Fortunately, Darril Arts and Stormind Games got this some much-needed love on the patch front, as a number of visual and lighting improvements, UI tweaks, and more now make it a lot more palatable. There are still a few smaller issues, but the game is certainly now well worth your time if you’re re a fan of its uncompromising psychological horror. You play as Rosemary Reed, who’s investigating the mysterious disappearance of a young girl some years earlier. Initially, she makes her way into the gloomy Felton mansion, but after a brief time poking around, she’s kicked out when things aren’t as they seem on her front (no spoilers here, but watch the trailer). When she sneaks back inside, she continues her investigation and finds… well, let’s just say, a lot more horror that she’s anticipating, a whole lot more madness on display and plenty of “holy $#!+” surprises. Well, as if having a near naked, apron clad madman coming after her isn’t frightening and surprising enough.

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Review: Narcos: Rise of the Cartels (PS4)

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As long as the enemy doesn’t look up to read that word, he’ll be fine…

NARCOSIf you told me a game about a violent but long deceased Colombian drug lord could be a pretty well done turn-based strategy game in 2019, I’d have said that you were on something. I’m sure the late drug lord (in his previously bullet-free state) would also be smirking as well before setting you up for a nice tire necklace fitting for suggesting such a thing. Then again, publicity being what it is these days, he might be even crowdfunding his own game like this if he were still alive, now that I think about it. “¿Qué? Estás loco … pero eso me gusta.” or something like that (but with a lot more colorful and a lot less rusty use of the language).

So, here we have Narcos: Rise of the Cartels ($29.99), from Kuju Games and publisher Curve Digital, a game I knew I’d like as soon as I realized it was a much more polished version of the now forgotten Falling Skies: The Game, which itself borrows its best parts from the XCOM reboot from a few years ago. While it has that entry level thing going for it, the game checks a few boxes on its way to being a solid buy if you like the genre. The more gritty trash-filled and alien free realistically rendered maps help a lot here in delivering the goods, and while turn-based, the combat can often be tense, especially when surprise enemies appear and you’re outflanked.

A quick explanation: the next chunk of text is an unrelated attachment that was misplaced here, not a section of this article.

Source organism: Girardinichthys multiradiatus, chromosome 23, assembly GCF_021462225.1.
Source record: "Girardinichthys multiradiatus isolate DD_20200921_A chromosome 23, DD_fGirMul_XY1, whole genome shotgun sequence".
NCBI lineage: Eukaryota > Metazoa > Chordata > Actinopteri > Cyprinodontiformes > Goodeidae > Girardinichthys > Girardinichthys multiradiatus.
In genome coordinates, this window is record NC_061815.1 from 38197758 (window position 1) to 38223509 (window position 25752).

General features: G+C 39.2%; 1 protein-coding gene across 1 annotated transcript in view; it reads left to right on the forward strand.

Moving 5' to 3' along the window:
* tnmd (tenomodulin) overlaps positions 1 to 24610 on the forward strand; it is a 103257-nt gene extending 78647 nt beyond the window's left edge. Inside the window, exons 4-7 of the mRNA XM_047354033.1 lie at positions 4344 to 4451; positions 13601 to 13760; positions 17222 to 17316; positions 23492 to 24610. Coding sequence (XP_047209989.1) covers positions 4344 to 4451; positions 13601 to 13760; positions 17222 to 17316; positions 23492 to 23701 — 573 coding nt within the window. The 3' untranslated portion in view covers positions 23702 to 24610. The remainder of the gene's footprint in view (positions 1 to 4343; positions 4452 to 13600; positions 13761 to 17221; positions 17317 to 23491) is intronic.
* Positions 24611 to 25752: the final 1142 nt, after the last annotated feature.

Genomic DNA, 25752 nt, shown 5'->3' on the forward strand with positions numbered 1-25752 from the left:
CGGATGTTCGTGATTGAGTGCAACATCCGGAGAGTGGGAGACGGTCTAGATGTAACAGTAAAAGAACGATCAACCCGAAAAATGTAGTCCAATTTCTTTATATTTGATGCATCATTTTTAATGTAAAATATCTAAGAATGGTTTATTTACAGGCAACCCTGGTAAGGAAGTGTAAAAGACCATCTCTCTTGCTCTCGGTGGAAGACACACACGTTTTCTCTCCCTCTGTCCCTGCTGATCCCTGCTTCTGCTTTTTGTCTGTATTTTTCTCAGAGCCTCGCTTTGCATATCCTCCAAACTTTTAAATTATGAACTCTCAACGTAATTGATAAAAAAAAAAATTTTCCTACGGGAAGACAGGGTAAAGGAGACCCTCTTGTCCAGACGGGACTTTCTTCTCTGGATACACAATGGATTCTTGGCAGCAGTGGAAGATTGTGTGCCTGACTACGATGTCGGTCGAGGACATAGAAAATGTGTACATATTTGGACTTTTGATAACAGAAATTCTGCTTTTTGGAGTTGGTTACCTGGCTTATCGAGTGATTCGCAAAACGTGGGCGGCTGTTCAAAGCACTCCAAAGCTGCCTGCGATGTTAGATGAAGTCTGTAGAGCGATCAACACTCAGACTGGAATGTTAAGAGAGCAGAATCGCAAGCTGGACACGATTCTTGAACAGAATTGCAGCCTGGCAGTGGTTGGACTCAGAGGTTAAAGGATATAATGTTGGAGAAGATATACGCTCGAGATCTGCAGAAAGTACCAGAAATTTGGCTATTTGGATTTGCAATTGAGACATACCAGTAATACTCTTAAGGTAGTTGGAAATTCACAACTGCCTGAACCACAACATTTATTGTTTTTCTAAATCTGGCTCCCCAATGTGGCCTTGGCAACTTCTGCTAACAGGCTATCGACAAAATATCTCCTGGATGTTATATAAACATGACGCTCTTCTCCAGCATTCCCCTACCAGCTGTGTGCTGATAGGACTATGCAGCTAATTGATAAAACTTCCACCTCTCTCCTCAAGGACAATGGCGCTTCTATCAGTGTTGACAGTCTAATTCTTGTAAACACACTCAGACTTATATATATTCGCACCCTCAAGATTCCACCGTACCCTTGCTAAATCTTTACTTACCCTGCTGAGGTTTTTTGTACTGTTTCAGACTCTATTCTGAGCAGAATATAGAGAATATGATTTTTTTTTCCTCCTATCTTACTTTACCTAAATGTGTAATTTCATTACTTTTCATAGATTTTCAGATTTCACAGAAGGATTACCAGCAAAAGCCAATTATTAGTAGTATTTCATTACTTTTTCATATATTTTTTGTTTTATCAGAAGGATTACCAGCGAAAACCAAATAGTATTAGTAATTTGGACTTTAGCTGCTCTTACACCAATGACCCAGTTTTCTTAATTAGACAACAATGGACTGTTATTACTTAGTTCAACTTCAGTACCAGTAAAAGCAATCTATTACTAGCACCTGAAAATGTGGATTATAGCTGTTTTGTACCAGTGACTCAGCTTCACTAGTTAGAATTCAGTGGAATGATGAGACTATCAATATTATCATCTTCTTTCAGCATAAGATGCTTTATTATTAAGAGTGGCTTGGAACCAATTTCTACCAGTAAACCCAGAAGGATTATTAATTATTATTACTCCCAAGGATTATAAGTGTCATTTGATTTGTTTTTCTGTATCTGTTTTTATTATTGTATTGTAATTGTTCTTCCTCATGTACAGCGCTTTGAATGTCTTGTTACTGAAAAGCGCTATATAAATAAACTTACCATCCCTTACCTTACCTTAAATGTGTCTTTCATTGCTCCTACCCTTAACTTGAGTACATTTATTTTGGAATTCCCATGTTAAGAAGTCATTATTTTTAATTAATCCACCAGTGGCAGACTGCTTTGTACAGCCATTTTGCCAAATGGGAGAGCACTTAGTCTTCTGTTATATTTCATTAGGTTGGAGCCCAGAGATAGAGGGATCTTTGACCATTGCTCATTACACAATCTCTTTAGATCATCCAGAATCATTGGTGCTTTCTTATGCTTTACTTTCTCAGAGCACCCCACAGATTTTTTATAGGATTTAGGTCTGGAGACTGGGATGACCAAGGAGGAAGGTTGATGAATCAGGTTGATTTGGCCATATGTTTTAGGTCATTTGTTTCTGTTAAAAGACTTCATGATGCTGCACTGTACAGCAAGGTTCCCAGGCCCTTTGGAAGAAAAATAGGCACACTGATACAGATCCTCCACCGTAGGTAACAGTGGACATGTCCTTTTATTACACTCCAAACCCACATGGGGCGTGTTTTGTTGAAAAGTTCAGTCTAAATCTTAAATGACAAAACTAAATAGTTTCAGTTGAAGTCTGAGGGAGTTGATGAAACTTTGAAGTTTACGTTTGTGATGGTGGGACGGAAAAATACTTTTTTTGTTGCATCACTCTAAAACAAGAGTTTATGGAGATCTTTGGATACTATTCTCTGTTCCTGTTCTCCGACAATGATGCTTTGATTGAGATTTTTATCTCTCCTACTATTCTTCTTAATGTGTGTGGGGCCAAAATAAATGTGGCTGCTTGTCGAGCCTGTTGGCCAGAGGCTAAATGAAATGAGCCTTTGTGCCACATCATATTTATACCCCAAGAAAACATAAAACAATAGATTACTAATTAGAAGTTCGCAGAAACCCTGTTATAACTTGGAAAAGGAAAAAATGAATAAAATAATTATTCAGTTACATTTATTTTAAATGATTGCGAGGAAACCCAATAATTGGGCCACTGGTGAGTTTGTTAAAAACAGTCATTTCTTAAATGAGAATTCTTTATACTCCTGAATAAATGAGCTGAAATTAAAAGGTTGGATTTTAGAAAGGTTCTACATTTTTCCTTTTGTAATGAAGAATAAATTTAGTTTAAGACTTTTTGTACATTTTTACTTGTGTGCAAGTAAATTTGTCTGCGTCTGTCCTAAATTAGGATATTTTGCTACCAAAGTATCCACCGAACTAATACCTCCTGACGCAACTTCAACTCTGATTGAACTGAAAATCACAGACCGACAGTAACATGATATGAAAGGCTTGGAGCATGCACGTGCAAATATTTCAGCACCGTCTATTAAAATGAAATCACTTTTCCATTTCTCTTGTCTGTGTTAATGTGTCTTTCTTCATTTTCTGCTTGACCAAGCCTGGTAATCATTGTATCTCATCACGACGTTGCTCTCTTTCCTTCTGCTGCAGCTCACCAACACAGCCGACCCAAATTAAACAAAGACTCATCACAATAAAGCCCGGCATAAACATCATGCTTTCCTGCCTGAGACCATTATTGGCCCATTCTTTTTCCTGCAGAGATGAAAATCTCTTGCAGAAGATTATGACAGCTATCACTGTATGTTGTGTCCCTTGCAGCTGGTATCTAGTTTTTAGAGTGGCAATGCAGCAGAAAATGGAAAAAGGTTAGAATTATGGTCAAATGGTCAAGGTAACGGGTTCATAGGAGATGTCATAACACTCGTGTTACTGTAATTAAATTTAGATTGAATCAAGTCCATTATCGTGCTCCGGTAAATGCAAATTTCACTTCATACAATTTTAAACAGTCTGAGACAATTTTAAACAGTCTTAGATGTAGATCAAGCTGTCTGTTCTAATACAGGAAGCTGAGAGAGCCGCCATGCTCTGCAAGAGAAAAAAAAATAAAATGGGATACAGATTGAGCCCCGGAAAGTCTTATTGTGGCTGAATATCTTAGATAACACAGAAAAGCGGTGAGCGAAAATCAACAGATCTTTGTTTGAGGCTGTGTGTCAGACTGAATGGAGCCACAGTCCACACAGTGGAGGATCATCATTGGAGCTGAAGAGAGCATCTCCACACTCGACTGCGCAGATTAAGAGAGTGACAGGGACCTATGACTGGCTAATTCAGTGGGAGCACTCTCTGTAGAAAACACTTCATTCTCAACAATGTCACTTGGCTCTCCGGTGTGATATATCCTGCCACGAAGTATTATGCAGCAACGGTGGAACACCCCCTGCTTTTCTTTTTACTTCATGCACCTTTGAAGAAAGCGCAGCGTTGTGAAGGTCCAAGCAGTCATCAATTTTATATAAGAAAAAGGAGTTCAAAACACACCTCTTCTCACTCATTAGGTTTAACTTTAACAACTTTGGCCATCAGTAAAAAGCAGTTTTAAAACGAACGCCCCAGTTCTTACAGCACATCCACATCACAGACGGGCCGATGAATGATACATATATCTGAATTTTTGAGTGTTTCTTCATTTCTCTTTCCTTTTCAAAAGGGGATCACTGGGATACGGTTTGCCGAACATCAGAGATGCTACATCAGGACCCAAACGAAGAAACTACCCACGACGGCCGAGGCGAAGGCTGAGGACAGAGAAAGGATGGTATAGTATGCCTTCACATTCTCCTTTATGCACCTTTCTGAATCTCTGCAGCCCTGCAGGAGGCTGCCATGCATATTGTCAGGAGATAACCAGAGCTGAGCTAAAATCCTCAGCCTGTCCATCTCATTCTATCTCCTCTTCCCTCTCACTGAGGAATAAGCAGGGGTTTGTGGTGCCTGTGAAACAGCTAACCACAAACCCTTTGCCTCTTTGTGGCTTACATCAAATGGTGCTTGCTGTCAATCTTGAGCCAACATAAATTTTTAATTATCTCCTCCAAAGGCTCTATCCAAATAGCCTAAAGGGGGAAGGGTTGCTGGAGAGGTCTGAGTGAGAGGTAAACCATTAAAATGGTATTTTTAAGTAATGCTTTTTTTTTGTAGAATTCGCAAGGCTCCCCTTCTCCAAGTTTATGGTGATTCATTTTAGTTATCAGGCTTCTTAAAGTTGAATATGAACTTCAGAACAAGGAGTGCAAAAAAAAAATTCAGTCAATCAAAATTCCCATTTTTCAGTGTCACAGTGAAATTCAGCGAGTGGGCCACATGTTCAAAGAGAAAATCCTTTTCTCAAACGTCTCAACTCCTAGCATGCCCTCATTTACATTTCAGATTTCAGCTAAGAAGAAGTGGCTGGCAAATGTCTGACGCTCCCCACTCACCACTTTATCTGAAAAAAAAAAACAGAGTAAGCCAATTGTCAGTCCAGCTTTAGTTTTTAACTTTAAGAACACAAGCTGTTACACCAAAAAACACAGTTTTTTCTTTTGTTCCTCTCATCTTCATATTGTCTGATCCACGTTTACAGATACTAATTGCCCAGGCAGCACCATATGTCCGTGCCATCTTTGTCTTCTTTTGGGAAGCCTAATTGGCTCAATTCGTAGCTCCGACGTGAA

Yes, the AI is sometimes careless, at least in that it has foes that may put themselves in harm’s way (I consider those cases where a you’d see a real life reckless thug [or reckless DEA agent on the flip side] let out a yell and bum rushes someone), but the game is quite addictive once you get the combat and tactical stuff down. For those who wanted a boring GTA clone, the game might be surprising to play with its M-rated language, blood. permadeath, and high body count, but it’s hard to guess other than to suggest those folks give this a try and see what happens.

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Games I Need to Play 4: Chernobylite


Well, well… I guess I really need to play this game, too. This, ladies and gentlemen, is Chernobylite, a 3D scanned “science-fiction survival horror experience” from developer The Farm 51, who deserves some sort of award for exposing themselves to the probably still very irradiated location of the Chernobyl Exclusion Zone, where some of the photo-realistic visuals and locations were derived from. I haven’t touched the Early Access build yet because I’m swamped with stuff to do and my backlog is somewhat long, but that sort of attention to detail makes me want to see what the heck this is all about from a few perspectives. If that trailer is doing its job on you, you can go pick up the Early Access version of the game either on Steam or gog.com.

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Just out for a little walk in the (radioactive) park…

I’ll shut up here and let you ogle more some screenshots and other media on the game’s official site, as I’m I’m the middle of a few reviews and today is extra busy for a Monday. This is also console bound at some point but as far as I can tell, it’s headed for PS4 and Xbox One only.

-GW